PHIL 2120: Introduction to Ethics
Dr. Robert Lane
Lecture Notes: Friday November 5, 2010

 

[8.] Introduction to Business Ethics.

 

 

[8.1.] Business Ethics as Normative and Descriptive.

 

Like medical ethics and legal ethics, business ethics is an area of applied ethics (and thus an area of ethics, and thus an area of philosophy, and thus an area of inquiry).

 

Joseph DesJardins (author of your textbook and professor at the College of St. Benedict, St. Joseph, MN) defines business ethics as follows:

 

business ethics (df.): the area of applied ethics that studies the “standards, values, and principles” “that [do in fact] operate within business” and “seeks to articulate and defend the ones that ought [to] or should operate in business.” (8 / 9, emphases added)[1]

 

According to this definition, the discipline of business ethics has two aspects:

·         descriptive: what values actually do guide people engaged in business?

·         normative: what values should guide those people, i.e., what ought they to do?

 

In studying business ethics, we want to know the facts about what people actually do value. But we also want to know what people ought to value. Business ethics asks questions about how things should be done, and it thus goes beyond simply asking questions about ethos:

 

ethos (Gk.): that which is customary or conventional; that which is valued, as opposed to that which ought to be valued. (12 / 13)

 

In this section of the course, we will consider what actual people working for actual companies have done, and thus what their actual values are. We will also ask what those people should have done and thus what their values should be.

 

 

[8.2.] Values and Ethical Values.

 

DesJardins gives the following definitions:

 

values (df.): “beliefs or standards that incline us to act or to choose in one way rather than another” (5 / 6, emphases added); values are essentially motivating, in a way that purely descriptive or factual beliefs are not.

 

Values are essentially action-guiding and decision-guiding beliefs and standards. But what makes for specifically ethical values?

 

ethical values (df.): “beliefs and principles that seek to promote human well-being in an impartial way.” (6 / 7, emphasis added)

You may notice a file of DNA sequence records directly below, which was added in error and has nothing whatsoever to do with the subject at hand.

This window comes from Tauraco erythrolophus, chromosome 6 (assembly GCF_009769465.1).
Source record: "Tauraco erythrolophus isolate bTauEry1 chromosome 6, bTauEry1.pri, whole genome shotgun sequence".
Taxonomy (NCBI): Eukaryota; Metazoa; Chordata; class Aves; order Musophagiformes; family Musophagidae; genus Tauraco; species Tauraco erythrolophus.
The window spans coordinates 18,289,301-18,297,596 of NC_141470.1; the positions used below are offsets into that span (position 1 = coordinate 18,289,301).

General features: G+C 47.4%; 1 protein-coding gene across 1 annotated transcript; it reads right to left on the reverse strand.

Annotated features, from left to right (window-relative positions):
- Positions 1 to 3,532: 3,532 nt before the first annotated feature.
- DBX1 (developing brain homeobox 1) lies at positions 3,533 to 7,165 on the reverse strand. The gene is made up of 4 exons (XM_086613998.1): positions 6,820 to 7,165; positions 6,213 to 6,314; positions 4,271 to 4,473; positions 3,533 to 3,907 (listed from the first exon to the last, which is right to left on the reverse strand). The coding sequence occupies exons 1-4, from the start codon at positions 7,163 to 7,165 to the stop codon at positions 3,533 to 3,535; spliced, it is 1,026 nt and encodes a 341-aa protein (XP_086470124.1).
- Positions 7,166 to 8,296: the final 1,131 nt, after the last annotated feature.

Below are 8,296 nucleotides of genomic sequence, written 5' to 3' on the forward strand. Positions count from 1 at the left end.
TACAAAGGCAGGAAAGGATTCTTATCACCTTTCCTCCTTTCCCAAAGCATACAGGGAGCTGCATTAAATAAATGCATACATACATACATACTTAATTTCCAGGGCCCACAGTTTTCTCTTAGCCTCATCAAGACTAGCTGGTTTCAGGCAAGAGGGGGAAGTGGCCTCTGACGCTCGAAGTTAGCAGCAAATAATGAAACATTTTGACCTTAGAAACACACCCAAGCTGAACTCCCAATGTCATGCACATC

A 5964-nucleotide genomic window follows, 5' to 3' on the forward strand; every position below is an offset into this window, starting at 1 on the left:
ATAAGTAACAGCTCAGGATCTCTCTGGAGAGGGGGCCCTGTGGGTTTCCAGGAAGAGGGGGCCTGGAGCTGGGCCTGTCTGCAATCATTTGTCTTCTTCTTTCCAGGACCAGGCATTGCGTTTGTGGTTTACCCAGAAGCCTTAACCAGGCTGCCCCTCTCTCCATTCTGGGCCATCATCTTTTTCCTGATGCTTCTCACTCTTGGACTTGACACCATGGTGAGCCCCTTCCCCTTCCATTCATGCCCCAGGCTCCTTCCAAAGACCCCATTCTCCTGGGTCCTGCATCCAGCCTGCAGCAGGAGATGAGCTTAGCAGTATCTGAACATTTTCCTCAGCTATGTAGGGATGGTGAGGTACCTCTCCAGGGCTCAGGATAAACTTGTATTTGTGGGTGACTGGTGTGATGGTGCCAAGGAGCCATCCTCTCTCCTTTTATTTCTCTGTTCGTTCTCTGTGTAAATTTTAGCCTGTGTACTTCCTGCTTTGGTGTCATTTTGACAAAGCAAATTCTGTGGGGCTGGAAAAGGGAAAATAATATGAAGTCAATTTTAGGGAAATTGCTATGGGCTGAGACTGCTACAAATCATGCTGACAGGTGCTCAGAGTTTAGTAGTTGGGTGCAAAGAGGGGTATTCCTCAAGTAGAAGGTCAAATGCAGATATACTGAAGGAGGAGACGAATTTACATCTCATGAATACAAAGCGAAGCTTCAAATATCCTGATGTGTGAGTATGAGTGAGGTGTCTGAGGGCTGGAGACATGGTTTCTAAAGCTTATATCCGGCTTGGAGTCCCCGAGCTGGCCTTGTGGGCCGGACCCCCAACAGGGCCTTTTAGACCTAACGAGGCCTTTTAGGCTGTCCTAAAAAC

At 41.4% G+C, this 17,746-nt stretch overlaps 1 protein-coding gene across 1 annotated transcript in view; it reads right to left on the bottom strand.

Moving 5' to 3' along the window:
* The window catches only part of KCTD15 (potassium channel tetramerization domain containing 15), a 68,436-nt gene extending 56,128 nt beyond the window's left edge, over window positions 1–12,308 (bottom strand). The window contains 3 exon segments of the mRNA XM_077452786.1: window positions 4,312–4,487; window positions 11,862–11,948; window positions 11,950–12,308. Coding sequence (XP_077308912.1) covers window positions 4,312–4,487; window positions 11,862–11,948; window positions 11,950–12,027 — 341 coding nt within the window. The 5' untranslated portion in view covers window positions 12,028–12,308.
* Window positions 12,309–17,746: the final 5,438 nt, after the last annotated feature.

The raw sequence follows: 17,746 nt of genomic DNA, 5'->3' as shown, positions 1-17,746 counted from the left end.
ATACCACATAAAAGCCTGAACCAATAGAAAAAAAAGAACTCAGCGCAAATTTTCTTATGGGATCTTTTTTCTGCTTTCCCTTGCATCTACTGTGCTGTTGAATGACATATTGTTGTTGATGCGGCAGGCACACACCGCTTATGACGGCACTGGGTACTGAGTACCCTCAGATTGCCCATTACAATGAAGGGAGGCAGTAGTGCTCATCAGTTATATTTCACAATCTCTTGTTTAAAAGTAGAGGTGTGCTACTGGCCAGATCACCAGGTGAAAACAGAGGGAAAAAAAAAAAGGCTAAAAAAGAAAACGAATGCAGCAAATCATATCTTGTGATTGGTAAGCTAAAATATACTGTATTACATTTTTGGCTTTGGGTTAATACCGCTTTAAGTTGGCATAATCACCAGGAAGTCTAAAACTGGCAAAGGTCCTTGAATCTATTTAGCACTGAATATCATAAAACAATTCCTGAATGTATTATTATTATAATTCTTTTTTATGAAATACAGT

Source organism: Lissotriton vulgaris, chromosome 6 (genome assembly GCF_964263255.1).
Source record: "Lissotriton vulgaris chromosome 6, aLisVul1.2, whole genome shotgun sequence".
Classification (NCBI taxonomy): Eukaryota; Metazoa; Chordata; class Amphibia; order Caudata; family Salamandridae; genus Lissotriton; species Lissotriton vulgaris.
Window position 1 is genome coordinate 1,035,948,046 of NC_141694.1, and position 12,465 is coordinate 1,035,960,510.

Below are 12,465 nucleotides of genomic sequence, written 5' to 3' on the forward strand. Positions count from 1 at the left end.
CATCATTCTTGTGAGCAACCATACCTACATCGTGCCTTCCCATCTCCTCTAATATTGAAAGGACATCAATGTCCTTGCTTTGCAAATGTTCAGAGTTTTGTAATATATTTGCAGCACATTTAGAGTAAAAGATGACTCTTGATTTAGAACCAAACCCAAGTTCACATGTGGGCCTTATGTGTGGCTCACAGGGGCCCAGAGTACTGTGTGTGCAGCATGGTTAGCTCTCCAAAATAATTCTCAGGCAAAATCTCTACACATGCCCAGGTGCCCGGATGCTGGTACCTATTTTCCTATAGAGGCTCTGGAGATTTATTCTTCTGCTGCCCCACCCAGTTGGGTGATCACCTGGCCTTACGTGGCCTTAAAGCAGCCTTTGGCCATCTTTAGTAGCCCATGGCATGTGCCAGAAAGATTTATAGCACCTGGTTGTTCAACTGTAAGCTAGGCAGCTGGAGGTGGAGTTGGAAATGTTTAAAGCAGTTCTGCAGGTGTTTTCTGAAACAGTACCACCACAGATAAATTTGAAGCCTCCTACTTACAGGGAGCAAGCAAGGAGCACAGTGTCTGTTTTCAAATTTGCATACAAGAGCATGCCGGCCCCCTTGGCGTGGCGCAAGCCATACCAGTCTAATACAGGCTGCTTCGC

Notice that this definition of ethical values rules out the possibility of a specific normative theory being true:

 

ethical egoism (df.): the form of consequentialism according to which the morally right thing to do is always whatever benefits you.

 

This theory says that people should seek to promote their own well-being and thus act in as partial a way as possible.

 

At first, DesJardins’ definition of ethical values seems to beg the question in favor of utilitarianism.

 

begging the question (df.):  to assume that a claim is true when one should really be arguing in its defense.

·         Were DesJardins begging the question in favor of utilitarianism, he would simply be assuming without argument that it is true and thereby assuming without argument that Kantian deontology and virtue ethics are false.

 

But DesJardins has a very broad understanding of “human well-being.”

·         He takes it to include all of the following: happiness, health, companionship, meaning, integrity, freedom, respect and autonomy (6 / 7).

·         Those last three values are more closely associated with Kant than with the standard utilitarian criterion of well-being. So DesJardins is not necessarily assuming that utilitarianism is true; he seems to be incorporating both utilitarian and Kantian considerations into his approach.

·         His inclusion of integrity under the banner of “human well-being” may also indicate that there is room within his approach for considerations of virtues, as well.

 

Each of items listed by DesJardins can be considered a value that the actions of a company can promote or undermine.

 

 

[8.3.] Core Values of Companies.

 

According to James Collins & Jerry Porras (in their book Built to Last, 1994), many large and successful companies have something in common, viz., they have some explicitly articulated set of core values:

 

core values of a company (df.): “the ‘essential and enduring tenets’ that help define the company and are ‘not to be compromised for financial gain or short-term expediency’”; “[a] company’s core values … are those beliefs and principles that provide the ultimate guide in its decision making.” (5 / 6)[2]

·         E.g., Sam Walton, founder of Wal-Mart, cited three “basic beliefs”: “respect for individuals, service to customers, and striving for excellence.” (ch.3, 47 / ch.3, 49)